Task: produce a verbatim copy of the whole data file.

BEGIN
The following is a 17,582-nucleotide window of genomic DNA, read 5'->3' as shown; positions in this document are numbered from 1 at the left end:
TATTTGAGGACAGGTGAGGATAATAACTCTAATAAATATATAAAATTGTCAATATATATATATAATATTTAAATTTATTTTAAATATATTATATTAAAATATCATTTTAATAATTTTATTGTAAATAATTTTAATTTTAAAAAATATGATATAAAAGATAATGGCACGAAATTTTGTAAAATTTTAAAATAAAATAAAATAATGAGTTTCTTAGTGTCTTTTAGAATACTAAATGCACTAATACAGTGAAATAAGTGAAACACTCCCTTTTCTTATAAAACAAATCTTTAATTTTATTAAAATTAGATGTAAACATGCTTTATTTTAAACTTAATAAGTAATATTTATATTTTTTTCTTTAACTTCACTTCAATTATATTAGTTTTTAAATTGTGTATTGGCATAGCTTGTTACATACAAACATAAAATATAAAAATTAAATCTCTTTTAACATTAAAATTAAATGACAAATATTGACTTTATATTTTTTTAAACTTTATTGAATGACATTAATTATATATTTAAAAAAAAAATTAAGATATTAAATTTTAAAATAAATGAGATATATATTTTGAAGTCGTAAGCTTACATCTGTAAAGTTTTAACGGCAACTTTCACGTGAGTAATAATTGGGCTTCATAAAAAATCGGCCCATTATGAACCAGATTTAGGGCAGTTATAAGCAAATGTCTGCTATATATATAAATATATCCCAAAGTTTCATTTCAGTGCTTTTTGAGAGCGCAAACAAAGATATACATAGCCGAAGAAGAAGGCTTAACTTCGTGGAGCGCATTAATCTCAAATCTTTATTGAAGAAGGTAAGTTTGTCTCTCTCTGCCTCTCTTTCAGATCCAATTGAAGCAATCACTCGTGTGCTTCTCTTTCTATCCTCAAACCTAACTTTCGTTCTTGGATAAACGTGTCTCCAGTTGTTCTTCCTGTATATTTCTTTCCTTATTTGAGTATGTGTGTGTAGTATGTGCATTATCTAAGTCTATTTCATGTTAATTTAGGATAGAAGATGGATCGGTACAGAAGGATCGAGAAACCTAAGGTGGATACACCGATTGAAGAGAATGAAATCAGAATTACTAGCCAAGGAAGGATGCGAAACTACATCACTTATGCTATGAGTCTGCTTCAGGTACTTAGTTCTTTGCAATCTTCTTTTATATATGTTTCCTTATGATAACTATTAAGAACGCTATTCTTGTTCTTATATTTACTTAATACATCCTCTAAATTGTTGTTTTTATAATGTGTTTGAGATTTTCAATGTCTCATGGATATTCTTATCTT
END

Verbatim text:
The following is a 17,582-nucleotide window of genomic DNA, read 5'->3' as shown; positions in this document are numbered from 1 at the left end:
TATTTGAGGACAGGTGAGGATAATAACTCTAATAAATATATAAAATTGTCAATATATATATATAATATTTAAATTTATTTTAAATATATTATATTAAAATATCATTTTAATAATTTTATTGTAAATAATTTTAATTTTAAAAAATATGATATAAAAGATAATGGCACGAAATTTTGTAAAATTTTAAAATAAAATAAAATAATGAGTTTCTTAGTGTCTTTTAGAATACTAAATGCACTAATACAGTGAAATAAGTGAAACACTCCCTTTTCTTATAAAACAAATCTTTAATTTTATTAAAATTAGATGTAAACATGCTTTATTTTAAACTTAATAAGTAATATTTATATTTTTTTCTTTAACTTCACTTCAATTATATTAGTTTTTAAATTGTGTATTGGCATAGCTTGTTACATACAAACATAAAATATAAAAATTAAATCTCTTTTAACATTAAAATTAAATGACAAATATTGACTTTATATTTTTTTAAACTTTATTGAATGACATTAATTATATATTTAAAAAAAAAATTAAGATATTAAATTTTAAAATAAATGAGATATATATTTTGAAGTCGTAAGCTTACATCTGTAAAGTTTTAACGGCAACTTTCACGTGAGTAATAATTGGGCTTCATAAAAAATCGGCCCATTATGAACCAGATTTAGGGCAGTTATAAGCAAATGTCTGCTATATATATAAATATATCCCAAAGTTTCATTTCAGTGCTTTTTGAGAGCGCAAACAAAGATATACATAGCCGAAGAAGAAGGCTTAACTTCGTGGAGCGCATTAATCTCAAATCTTTATTGAAGAAGGTAAGTTTGTCTCTCTCTGCCTCTCTTTCAGATCCAATTGAAGCAATCACTCGTGTGCTTCTCTTTCTATCCTCAAACCTAACTTTCGTTCTTGGATAAACGTGTCTCCAGTTGTTCTTCCTGTATATTTCTTTCCTTATTTGAGTATGTGTGTGTAGTATGTGCATTATCTAAGTCTATTTCATGTTAATTTAGGATAGAAGATGGATCGGTACAGAAGGATCGAGAAACCTAAGGTGGATACACCGATTGAAGAGAATGAAATCAGAATTACTAGCCAAGGAAGGATGCGAAACTACATCACTTATGCTATGAGTCTGCTTCAGGTACTTAGTTCTTTGCAATCTTCTTTTATATATGTTTCCTTATGATAACTATTAAGAACGCTATTCTTGTTCTTATATTTACTTAATACATCCTCTAAATTGTTGTTTTTATAATGTGTTTGAGATTTTCAATGTCTCATGGATATTCTTATCTT